Bleacher Bits: From the negatives, a positive
A lot went on in the world of sports this week and there is plenty I could talk about, but a lot of it would be negative.
First, cyclist Lance Armstrong, who for years vehemently denied any involvement in a wide-spread doping scandal and fought others who linked him to it, came clean and admitted that he was using performance-enhancing substances while winning seven Tour de France championships.
I can call him a liar because he admitted he lied during a televised interview with Oprah Winfrey. We're all taught from very early on that lying is bad and eventually comes back to bite you in the area you sit on when cycling.
Armstrong's admission in a negative.
Then there is the weird and confusing story of Notre Dame linebacker and Heisman Trophy runner-up Manti Te'o.
It was revealed this week that a large part of his backstory - mainly that he had a girlfriend who died from leukemia on the same day his grandmother died - was a hoax.
There is not enough information at this time for me to know where to point my finger, since his level of knowledge and involvement in the hoax has yet to be determined. Maybe he was duped, or maybe he had a part in it to possibly bump up his resume for the Heisman. In either case, somebody was lied to, either him or us.
I've always tried to make it a point to mix some positives in to cancel out negatives, so my last topic is a little bit of both. It seems that what's a positive and what's a negative might depend on which side of the desk you're sitting on.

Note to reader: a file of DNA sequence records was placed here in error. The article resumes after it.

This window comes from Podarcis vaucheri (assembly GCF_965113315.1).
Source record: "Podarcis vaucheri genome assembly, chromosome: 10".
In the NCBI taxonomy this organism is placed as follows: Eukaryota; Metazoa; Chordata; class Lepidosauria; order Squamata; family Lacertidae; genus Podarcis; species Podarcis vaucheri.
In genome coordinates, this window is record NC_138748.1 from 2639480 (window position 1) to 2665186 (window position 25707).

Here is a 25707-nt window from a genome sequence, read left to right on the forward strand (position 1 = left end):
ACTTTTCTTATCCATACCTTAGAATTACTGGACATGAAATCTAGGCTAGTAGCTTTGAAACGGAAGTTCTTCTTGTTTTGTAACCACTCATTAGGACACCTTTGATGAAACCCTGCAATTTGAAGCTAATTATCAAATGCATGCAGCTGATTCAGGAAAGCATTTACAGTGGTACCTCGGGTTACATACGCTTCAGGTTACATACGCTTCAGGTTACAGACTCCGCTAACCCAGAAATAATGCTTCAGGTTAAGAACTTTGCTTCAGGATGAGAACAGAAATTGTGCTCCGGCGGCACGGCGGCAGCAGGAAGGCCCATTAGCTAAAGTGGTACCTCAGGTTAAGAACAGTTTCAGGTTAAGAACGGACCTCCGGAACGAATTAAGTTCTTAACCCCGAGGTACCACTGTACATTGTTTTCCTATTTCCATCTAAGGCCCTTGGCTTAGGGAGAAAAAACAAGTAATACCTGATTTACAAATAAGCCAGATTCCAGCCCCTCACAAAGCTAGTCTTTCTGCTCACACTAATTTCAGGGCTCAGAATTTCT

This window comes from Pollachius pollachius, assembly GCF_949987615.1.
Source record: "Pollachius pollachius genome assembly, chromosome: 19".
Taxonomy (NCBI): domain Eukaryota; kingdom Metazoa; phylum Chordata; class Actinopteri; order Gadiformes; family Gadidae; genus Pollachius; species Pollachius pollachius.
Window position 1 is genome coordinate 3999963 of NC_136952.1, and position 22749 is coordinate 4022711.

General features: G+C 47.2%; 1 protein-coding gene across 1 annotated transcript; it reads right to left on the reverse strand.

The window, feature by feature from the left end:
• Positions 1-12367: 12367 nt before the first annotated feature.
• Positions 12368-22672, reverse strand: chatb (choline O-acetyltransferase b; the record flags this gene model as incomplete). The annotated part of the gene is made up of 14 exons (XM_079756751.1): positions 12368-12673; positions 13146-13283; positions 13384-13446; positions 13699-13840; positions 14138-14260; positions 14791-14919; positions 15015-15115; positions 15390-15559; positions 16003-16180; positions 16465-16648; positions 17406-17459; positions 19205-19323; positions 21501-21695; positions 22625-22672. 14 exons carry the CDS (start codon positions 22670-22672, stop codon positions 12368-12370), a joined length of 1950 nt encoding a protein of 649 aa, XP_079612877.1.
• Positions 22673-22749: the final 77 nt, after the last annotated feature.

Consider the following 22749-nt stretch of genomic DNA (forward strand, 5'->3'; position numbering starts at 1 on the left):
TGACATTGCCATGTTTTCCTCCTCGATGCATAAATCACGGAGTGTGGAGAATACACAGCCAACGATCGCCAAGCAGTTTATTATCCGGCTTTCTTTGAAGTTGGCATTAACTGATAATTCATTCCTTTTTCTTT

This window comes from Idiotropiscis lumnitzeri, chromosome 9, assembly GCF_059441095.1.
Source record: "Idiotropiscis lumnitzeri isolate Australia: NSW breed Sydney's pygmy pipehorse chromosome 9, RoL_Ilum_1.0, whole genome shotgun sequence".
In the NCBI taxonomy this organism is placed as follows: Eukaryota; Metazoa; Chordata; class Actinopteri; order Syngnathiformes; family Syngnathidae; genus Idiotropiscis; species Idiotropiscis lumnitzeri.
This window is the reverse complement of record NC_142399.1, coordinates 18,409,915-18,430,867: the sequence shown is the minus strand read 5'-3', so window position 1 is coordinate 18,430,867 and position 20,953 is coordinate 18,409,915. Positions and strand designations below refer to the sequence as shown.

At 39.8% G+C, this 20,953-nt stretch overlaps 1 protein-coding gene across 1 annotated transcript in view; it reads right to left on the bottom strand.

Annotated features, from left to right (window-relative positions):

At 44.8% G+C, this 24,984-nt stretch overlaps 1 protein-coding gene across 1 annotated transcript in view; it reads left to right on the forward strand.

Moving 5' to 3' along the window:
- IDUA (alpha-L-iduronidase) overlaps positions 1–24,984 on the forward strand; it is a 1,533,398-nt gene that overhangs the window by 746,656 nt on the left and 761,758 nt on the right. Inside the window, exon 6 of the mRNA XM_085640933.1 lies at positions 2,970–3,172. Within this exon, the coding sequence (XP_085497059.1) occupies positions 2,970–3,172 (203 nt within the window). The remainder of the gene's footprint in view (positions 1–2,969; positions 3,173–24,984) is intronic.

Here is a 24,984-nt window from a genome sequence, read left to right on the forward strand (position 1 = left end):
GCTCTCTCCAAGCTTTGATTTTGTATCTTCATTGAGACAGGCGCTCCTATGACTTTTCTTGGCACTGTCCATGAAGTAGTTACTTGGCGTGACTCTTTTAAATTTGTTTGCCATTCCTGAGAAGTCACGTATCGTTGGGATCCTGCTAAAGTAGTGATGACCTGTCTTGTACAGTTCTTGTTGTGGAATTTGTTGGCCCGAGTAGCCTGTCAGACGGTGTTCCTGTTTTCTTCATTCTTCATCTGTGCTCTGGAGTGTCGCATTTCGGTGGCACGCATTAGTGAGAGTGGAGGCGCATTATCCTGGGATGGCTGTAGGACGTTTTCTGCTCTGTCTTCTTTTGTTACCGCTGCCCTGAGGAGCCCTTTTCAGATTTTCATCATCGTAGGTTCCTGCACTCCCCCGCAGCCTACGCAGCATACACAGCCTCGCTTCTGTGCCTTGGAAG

Emily Saint-Evens, who came to Tri-County Newspapers approximately two years ago, is embarking on a new career path.
This is a big negative on the sports department because her skills will certainly be missed. Emily was the first person to throw herself into an unfamiliar area to determine if she would sink or swim. If it was a sport she was not as familiar with as others she would tackle it head-on, and she "swam" like a champion.
She brought a unique and fresh perspective to the sports section and the department as a whole.
Many is the night we shared emails or texts about what happened at that night's football game, how cold we got or how much of the sideline "aroma" had permeated our clothing.
Kirk Barron and myself will miss Emily and her many contributions to the quality of the sports coverage in the area. Her absence is the negative.
I have no doubt if she tackles her next endeavor with the same passion she did for being a sports reporter, that she'll be making a valedictorian speech in no time.
That's the positive.
CONTACT Craig Purcell at 824-1036 or firstname.lastname@example.org.